There is a tendency among our policy elites to be petulant – familiar from many other contexts – when asked by the West to reduce our emissions. Sometimes good advice can come from less-than-good motivations. This may be the case in the context of emissions reductions. 

It is clear even to a child that the affluent countries wish to pass the burden of emissions-reduction to those who are also going to suffer most from climate change. In this sense, the poorer parts of the world will suffer twice over – in terms of a setback to their survival and developmental needs, as much as in terms of their environmental health. Things are so set up in our world that ecological imperialism is ‘the default setting’. 

And yet India and China must heed the advice they are getting from the rich countries. Why is it reasonable to say so?  

There is a tendency for the debate over climate change to deal in numerical abstractions. The reason perhaps has to do with the fact that those who suffer its effects are thus far largely confined to disempowered classes and peoples the world over. It’s the forest-dwellers of the Sunderbans or the fishing communities of South East Asia that tend to suffer from the excesses of the world’s wealthy. The lack of concrete fears as a reference point in the debates means that experts fail to see the obvious, and adopt morally charged hyper-nationalist positions or even engage in ad hominem accusations levelled against the rich countries. All along they are least mindful of the sufferings their own countrymen will have to go through as a consequence of their policy decisions.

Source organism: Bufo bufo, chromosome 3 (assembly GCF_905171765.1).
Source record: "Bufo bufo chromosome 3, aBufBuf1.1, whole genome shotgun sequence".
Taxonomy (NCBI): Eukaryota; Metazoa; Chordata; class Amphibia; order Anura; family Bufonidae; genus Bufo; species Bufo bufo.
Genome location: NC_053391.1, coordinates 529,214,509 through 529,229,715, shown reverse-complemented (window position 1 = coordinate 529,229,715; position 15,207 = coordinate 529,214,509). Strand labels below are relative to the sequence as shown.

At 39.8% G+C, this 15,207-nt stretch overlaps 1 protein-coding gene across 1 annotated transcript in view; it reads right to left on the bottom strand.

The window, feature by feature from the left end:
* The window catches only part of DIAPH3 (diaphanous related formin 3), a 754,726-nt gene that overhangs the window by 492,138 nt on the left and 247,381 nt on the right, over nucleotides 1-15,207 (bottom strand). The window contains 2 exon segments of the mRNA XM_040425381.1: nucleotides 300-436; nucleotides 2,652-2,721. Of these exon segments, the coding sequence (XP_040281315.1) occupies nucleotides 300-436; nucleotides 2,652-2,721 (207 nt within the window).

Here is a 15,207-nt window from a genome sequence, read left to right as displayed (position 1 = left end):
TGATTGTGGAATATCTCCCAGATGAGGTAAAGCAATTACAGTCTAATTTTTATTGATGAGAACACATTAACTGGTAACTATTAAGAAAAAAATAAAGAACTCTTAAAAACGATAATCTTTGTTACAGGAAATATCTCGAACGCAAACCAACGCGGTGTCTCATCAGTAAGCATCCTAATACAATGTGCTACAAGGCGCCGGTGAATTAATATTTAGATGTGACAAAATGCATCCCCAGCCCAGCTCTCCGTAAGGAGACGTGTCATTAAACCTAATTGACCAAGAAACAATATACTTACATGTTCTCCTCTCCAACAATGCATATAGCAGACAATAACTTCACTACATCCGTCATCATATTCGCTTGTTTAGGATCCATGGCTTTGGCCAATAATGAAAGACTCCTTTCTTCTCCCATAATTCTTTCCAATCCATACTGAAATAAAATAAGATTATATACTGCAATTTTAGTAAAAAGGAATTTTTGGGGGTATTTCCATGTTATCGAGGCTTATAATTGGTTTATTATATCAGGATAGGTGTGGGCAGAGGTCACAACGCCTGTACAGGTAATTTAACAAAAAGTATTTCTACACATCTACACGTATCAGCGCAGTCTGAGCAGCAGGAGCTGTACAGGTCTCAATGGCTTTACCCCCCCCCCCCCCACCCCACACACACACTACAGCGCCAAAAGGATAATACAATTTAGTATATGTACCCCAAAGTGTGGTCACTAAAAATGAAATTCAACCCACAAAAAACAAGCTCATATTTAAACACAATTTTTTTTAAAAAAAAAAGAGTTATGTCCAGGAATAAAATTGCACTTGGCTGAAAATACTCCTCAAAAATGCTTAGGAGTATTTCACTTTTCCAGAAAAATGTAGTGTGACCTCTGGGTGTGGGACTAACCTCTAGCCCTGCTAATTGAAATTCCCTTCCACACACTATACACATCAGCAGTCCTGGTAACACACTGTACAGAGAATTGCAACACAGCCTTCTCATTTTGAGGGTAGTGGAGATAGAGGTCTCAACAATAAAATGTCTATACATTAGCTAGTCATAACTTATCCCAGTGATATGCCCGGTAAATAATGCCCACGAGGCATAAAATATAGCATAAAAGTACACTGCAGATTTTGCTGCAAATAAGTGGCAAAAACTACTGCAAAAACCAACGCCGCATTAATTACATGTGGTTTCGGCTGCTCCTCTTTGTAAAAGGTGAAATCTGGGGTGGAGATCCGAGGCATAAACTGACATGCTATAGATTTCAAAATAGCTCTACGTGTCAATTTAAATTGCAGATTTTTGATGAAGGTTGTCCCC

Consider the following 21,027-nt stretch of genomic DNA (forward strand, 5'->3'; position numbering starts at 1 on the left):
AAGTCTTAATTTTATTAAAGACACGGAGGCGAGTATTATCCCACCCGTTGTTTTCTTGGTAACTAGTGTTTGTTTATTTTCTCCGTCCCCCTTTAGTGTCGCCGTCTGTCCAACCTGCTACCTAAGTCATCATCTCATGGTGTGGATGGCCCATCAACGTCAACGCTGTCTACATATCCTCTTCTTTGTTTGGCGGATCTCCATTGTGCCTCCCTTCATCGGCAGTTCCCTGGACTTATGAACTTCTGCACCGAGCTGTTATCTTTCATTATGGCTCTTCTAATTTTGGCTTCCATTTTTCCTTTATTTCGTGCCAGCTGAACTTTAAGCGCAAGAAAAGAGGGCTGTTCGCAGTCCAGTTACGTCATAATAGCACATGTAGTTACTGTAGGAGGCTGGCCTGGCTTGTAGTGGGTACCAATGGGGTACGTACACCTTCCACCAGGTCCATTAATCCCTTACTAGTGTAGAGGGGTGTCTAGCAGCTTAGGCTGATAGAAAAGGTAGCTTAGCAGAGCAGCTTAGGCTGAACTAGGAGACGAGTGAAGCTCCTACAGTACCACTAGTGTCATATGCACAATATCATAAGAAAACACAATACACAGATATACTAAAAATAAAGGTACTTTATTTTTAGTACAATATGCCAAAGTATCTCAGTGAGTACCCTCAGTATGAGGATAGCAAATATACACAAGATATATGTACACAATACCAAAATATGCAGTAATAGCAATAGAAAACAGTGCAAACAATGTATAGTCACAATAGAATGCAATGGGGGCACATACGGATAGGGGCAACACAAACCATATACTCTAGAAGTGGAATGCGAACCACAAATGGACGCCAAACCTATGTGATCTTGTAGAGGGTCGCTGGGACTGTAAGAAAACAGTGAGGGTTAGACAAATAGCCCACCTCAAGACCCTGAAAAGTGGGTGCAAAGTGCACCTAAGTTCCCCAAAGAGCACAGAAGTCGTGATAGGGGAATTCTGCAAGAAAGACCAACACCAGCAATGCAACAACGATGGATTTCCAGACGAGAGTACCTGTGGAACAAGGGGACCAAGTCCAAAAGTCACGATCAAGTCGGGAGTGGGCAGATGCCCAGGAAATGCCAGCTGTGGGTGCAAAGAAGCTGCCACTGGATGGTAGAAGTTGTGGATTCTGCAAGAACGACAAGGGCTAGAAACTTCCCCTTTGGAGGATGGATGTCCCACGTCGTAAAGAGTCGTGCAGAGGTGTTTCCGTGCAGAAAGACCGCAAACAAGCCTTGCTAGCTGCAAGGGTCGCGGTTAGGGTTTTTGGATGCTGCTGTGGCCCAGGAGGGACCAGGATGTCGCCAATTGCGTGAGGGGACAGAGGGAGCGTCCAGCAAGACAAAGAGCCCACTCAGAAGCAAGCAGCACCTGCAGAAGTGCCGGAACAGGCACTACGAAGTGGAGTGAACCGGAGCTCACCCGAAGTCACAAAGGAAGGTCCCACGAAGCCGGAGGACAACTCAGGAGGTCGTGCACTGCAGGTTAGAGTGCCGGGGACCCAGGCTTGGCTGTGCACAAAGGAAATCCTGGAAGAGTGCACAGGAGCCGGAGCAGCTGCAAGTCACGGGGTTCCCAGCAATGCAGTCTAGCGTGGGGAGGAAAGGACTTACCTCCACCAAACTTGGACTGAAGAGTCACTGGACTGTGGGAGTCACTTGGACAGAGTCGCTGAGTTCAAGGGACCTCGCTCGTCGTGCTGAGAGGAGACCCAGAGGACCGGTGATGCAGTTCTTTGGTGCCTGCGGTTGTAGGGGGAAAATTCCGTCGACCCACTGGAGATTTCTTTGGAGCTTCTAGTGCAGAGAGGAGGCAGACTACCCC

What is the obvious fact being missed in the reasoning being put forward by Indian policymakers? It is this: global climate change has very local (and uneven) consequences around the earth. Bundelkhand, even Mumbai, feels the impact of monsoon vagaries not just on account of climate change originating in distant lands. They are suffering even more from what our own superthermals are cavalierly hurling into the atmosphere. Global warming is all too local in India. The paltry and capricious monsoon this year is, at least in part, evidence of that.  

In this sense the position of our policymakers is irrational, certainly from a populist point of view, even from a statist or a nationalist one. It is as though a smoker (heading for almost certain addiction) in a house dominated by chain-smokers was to refuse to give up smoking unless and until the latter did so first. She harbours the delusion that the others will die of cancer earlier than she would, that she might even escape the disease. Aren’t her chances of contracting cancer greatly increased if she not only continues to smoke but in fact falls into addiction herself? It might take some time for the fumes from her neighbour’s rooms to drift into her own. But if she increases her own quota she is surely likely to have to face the music much sooner?  

Another reason why our policymakers are able to distance themselves from this obvious fate is the same as the one that allows leaders in the rich countries to imagine that they can postpone the Day of Judgement indefinitely, or even entirely pass on the pain and suffering to suckers in far-flung corners of the earth. They themselves live air-conditioned global lives, well-insulated for the time being from the consequences of the exhausts and wastes their lifestyle inescapably involves.